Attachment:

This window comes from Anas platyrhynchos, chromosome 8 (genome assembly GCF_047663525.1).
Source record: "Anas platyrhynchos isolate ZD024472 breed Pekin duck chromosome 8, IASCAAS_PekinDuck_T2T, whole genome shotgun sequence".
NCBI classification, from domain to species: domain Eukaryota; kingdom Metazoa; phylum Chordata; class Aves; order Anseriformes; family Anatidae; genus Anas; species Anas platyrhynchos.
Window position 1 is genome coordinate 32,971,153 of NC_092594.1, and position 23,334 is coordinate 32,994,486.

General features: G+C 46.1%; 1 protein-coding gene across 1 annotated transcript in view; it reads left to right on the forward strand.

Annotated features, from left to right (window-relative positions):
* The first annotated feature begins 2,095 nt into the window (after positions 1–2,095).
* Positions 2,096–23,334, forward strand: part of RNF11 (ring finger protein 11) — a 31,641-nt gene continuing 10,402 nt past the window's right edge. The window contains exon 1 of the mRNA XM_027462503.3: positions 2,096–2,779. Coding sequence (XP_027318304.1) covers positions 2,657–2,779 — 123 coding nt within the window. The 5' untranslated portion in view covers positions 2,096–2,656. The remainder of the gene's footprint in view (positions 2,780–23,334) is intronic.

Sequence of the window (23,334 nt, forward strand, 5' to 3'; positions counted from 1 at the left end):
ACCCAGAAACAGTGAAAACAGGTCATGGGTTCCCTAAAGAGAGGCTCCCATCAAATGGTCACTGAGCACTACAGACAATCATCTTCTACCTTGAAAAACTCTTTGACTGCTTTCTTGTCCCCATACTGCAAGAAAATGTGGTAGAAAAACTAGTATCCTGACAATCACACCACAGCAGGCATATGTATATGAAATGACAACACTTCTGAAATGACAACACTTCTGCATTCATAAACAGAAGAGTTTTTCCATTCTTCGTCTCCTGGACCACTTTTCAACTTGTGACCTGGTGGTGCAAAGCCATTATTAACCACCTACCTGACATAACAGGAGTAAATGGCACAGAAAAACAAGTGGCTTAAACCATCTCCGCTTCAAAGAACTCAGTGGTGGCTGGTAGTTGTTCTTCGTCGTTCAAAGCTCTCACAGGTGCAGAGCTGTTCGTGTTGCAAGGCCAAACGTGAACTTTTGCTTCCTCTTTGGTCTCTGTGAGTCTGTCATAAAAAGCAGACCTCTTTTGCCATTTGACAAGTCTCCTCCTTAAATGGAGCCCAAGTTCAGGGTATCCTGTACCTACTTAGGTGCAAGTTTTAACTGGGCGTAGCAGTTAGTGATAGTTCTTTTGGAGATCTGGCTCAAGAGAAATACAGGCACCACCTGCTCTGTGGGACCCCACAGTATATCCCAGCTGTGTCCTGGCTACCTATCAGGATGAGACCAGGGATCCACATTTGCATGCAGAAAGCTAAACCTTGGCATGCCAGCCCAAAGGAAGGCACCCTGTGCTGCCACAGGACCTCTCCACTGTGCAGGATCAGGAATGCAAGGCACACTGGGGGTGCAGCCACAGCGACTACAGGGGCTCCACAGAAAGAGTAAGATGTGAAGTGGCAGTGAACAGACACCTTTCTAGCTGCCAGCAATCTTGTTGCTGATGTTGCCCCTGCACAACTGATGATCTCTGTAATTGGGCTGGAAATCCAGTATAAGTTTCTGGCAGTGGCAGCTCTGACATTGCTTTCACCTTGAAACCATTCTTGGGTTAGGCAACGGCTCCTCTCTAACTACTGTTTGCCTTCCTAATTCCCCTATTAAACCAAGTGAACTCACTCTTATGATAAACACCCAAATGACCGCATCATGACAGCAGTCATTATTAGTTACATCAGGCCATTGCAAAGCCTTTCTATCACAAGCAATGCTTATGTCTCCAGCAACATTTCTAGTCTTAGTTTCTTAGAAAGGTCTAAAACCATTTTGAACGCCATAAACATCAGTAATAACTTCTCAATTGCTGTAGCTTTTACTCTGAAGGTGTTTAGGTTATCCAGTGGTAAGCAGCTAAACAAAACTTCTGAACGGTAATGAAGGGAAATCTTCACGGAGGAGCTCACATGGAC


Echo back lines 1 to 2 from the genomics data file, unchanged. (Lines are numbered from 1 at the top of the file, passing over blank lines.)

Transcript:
This window comes from Anas platyrhynchos, chromosome 8 (genome assembly GCF_047663525.1).
Source record: "Anas platyrhynchos isolate ZD024472 breed Pekin duck chromosome 8, IASCAAS_PekinDuck_T2T, whole genome shotgun sequence".